“For a child has been born for us, a son given to us; authority rests upon his shoulders; and he is named Wonderful Counselor, Mighty God, Everlasting Father, Prince of Peace.”
(Isaiah 9:6, NRSV )
Matthew 4:12-17 draws on Isaiah 9:2-6 to portray Jesus as the one mentioned in Isaiah who would deliver the people of Israel out of darkness into light. As such, Jesus would be known as “Emmanuel” which means “God with us,” (Matthew 1:23), Wonderful Counselor, Mighty God, Everlasting Father, and the Prince of Peace. What insight can we gain from each of these names. Let us begin with “Wonderful Counselor.”
In the original context of Isaiah, the description is that of a King who is to be coroneted and crowed as he brings in a new regime filled with justice and righteousness. Earlier, in the book, Isaiah's message to Israel is that the leaders and “princes” of the people have fed their own materialistic needs (for example, Isaiah 3:16-26), and not paid attention to the needs of the people. Moreover, Israel's worship had degenerated into celebrating festivals rather than serving the needs of the widows and orphans in their midst (Isaiah 1:10-16). Therefore, the new King will correct that situation and “take up the case” of the people, and as Counselor-one who defends and helps another-will restore justice.
We see Jesus as Wonderful Counselor in Isaiah 61:1-4, as he stands up and reads from the Isaiah scroll in his hometown (Luke 4:17-19), “The Spirit of the Lord is upon me, because he has anointed me to bring good news to the poor. He has sent me to proclaim release to the captives, and recovery of sight to the blind, and to let the oppressed go free, to proclaim the year of the Lord's favor.” As counselor, as defender of those who have suffered at the hands of those in power, unjust governments, and oppressive regimes, Jesus comes to proclaim the news of liberation. But for us, Jesus, as Wonderful Counselor, delivers us from the oppressive forces of sin. He frees us from sin's bondage, captivity, and its damaging eternal consequences.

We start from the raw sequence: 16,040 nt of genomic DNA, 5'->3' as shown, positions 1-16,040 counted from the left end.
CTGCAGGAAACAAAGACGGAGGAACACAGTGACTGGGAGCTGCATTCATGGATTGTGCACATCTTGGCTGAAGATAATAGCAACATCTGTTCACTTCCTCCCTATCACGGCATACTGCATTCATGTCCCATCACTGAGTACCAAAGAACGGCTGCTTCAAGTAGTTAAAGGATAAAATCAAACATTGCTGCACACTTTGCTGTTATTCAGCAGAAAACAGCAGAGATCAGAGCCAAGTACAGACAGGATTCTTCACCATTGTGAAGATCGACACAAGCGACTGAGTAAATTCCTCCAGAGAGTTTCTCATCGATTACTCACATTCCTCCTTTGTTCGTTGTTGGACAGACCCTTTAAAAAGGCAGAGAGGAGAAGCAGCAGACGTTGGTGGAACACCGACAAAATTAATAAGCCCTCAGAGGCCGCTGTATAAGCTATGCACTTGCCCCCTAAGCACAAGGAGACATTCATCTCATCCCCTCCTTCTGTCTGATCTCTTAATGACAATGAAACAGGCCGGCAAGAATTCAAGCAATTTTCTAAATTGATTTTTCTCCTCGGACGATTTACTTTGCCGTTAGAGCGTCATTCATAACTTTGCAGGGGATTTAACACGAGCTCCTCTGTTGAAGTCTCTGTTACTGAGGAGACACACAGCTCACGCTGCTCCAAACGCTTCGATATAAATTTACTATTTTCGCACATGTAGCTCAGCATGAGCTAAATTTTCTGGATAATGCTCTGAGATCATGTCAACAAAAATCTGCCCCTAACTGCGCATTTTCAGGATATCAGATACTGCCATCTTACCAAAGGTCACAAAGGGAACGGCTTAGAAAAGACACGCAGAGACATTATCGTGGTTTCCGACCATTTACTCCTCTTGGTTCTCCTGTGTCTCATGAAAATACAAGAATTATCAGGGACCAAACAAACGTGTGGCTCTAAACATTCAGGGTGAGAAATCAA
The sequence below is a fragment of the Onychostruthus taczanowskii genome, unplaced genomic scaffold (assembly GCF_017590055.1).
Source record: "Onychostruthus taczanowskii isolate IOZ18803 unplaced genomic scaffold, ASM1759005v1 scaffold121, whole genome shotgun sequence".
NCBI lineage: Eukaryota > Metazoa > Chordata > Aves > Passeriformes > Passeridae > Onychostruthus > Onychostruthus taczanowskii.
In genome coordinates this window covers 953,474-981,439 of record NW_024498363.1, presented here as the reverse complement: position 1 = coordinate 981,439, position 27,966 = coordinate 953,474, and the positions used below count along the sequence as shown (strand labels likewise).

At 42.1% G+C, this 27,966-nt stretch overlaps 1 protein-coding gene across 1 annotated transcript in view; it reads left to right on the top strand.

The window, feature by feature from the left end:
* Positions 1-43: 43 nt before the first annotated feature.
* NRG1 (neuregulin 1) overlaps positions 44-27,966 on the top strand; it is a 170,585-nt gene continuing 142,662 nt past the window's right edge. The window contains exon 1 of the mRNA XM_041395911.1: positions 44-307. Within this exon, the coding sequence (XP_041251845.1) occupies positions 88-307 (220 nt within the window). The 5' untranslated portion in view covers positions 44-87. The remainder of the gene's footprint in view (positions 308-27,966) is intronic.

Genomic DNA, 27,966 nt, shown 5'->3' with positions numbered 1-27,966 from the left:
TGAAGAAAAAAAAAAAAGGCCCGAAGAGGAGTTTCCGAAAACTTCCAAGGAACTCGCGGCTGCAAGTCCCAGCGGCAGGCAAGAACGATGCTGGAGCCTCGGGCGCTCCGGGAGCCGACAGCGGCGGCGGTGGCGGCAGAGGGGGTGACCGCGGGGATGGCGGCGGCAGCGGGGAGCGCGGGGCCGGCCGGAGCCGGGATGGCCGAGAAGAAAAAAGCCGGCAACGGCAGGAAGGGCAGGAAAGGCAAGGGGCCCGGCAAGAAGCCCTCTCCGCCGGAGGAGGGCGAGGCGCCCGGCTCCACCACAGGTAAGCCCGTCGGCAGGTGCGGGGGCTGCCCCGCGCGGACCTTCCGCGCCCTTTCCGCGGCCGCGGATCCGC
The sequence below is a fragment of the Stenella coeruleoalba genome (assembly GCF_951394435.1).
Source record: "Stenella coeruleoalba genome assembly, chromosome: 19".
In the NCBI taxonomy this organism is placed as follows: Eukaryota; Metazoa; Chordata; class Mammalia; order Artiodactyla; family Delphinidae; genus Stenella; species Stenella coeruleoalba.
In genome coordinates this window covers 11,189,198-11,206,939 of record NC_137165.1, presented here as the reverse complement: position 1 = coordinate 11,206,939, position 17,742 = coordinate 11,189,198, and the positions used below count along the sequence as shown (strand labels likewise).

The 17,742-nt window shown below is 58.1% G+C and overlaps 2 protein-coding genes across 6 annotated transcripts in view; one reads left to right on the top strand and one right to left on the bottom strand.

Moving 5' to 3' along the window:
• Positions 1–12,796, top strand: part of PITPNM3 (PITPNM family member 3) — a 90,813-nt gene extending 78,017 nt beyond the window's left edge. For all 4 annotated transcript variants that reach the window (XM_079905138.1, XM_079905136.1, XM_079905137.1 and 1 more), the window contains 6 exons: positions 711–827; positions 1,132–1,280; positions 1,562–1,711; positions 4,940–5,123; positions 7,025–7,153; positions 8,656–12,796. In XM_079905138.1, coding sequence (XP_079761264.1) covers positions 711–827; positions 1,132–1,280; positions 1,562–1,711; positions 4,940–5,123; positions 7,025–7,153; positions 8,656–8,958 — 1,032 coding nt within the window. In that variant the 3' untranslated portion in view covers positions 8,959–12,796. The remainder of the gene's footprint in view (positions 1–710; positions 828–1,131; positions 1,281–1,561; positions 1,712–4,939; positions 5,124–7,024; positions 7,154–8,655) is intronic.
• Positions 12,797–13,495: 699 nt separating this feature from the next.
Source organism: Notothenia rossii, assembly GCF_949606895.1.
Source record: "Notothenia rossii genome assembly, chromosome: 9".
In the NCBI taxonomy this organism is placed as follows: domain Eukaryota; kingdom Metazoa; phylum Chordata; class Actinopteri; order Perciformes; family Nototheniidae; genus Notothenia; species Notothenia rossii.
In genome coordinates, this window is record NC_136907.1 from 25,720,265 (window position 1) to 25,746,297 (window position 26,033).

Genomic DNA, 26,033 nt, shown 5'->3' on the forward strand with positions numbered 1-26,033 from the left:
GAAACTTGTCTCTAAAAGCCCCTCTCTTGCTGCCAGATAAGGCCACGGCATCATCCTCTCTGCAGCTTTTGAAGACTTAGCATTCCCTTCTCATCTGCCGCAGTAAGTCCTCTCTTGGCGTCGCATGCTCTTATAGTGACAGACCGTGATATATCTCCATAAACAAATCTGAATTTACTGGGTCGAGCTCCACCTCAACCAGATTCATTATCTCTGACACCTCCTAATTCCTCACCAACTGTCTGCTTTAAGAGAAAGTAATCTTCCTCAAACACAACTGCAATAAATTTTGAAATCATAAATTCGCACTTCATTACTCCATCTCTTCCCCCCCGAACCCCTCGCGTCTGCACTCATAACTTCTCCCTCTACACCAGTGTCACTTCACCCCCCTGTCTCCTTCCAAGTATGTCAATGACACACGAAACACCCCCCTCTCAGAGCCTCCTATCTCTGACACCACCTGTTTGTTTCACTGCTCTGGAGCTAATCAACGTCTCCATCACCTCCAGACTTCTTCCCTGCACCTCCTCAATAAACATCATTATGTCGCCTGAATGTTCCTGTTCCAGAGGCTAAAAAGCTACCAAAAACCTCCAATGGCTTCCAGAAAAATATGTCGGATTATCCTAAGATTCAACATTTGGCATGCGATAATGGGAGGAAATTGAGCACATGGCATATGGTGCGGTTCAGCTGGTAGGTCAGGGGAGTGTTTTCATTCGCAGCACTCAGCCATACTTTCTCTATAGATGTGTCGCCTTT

In addition, after Jesus ascended into heaven to take up his Kingship at the right hand of God, Jesus sent the Holy Spirit, the our “Counselor.” As such, he advocates for us now in heaven (I John 2:1-2). The Spirit helps us in our weakness and in our prayer life by interceding for us with “sighs too deep for words.” (Romans 8:26-27).
As we celebrate Jesus' coming as the Wonderful Counselor and King, let us be mindful of all of the ways in which he has brought freedom, healing, and hope into our lives.